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Ulcers: The Not-So-Small Problems for Your Feet

When you notice a small crack in your car windshield, do you think much about it? You may not at first. You may discover, however, that the small crack starts to look bigger and more serious as time goes on and you continue to drive without fixing it. Some problems that start small and simple can easily become big ones when they are not taken care of. For a person living with diabetes, problems in your feet can be similar to that windshield crack. Even small surface injuries can deepen and become ulcers, threatening your whole foot.

Skin Breakdown

Check your feet for ulcers

Ulcers are areas of skin that have broken down and refuse to heal, leaving a sore. It may be red and have dry, itchy skin around it. Sometimes the area swells. It generally looks raw and may ooze. If the discharge is puss-filled, or the skin feels inflamed, the wound may already be infected. Anywhere that rubs against shoes or takes a lot of pressure is vulnerable to ulceration, though you could just as easily develop it from an injury.

Diabetics are particularly prone to these because the fluctuating sugar levels damage so many tissues in the body. The skin is also dryer and more prone to injuries. If you’ve had nerve damage in your feet, you’re less likely to notice a problem on your skin and take care of it, giving it a chance to get worse. Since diabetes also damages your immune system, the resulting wounds not only don’t heal well, they allow infections into the body. Sometimes diabetic ulcers can damage so much tissue, or become so badly infected, that amputation is necessary. So even though an ulcer may start small—a little cut, some dried and cracking skin, a small blister—it can become a real problem.

Fixing the Crack

If you discover an ulcer on your foot, you need to have it examined and cared for right away. The experts at Absolute Foot Care Specialists will clean away the dead and damaged skin on the outside to see how deep the wound has gotten. Once they have cleaned out the sore, they are able to bandage it. The bandage will need to be changed multiple times and often has special instructions. Whether you or a family member can change your dressing, or if Dr. Levine will need to care for it, depends on your individual situation. If you have developed an infection, you will also need to take antibiotics to fight it.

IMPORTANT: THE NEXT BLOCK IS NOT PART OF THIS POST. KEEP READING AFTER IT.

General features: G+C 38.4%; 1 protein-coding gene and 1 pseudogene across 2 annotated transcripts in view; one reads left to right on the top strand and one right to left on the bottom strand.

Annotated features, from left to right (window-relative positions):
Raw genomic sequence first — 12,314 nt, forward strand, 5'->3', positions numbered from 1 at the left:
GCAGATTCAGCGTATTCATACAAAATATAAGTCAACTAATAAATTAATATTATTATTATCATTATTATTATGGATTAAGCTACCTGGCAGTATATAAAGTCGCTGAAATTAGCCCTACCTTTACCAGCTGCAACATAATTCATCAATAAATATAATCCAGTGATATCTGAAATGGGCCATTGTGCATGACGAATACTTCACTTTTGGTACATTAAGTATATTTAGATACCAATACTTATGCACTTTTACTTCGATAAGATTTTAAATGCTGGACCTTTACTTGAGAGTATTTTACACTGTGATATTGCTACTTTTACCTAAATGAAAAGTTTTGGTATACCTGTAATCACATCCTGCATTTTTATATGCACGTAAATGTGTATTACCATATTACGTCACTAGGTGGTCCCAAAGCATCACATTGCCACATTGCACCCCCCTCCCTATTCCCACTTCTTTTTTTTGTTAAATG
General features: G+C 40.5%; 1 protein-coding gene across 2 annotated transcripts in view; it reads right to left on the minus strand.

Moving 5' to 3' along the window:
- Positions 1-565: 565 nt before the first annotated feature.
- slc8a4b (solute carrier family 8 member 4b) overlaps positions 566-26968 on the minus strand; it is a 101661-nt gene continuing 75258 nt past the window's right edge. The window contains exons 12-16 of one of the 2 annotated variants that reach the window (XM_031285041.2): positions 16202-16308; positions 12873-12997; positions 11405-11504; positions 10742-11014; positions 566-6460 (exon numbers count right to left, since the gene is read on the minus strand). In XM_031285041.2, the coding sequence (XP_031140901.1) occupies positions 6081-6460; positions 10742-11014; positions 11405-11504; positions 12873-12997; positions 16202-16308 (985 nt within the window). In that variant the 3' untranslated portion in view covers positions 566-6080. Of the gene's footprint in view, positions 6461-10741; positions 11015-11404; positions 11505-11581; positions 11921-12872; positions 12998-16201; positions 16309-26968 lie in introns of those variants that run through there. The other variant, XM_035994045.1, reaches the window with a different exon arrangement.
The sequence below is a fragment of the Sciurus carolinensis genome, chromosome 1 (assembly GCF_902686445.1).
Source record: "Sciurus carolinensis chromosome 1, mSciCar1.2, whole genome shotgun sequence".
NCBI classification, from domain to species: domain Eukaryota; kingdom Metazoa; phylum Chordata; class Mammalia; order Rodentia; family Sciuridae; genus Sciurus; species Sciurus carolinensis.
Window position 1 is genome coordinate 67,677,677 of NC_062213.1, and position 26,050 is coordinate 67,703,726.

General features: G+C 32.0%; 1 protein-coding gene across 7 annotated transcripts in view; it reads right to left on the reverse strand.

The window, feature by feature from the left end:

Preventing the Problem

Preventing a diabetic ulcer from occurring in the first place is much better than having to deal with a full-blown wound later. Taking even small, simple steps can go a long way in keeping your feet clear. Wash your feet every day and inspect them for changes in your skin—and get help if you notice anything unusual. Use moisturizer regularly so your skin is less dry. Wear good socks and well-fitted shoes that support your feet, but don’t squeeze or put pressure in unusual places. You may need custom orthotics to help you cushion your feet as well.

If you are diabetic and notice any sort of changes or pain in your feet, you cannot afford to ignore it. Even small injuries can develop into serious wounds that threaten your overall health and may lead to amputation if allowed to get out of hand. Ulcers are a significant problem and need to be dealt with immediately, so don’t wait and see what it looks like in a few days. Contact Absolute Foot Care Specialists in Las Vegas for an appointment or more information by visiting the online contact page or by calling (702) 839-2010.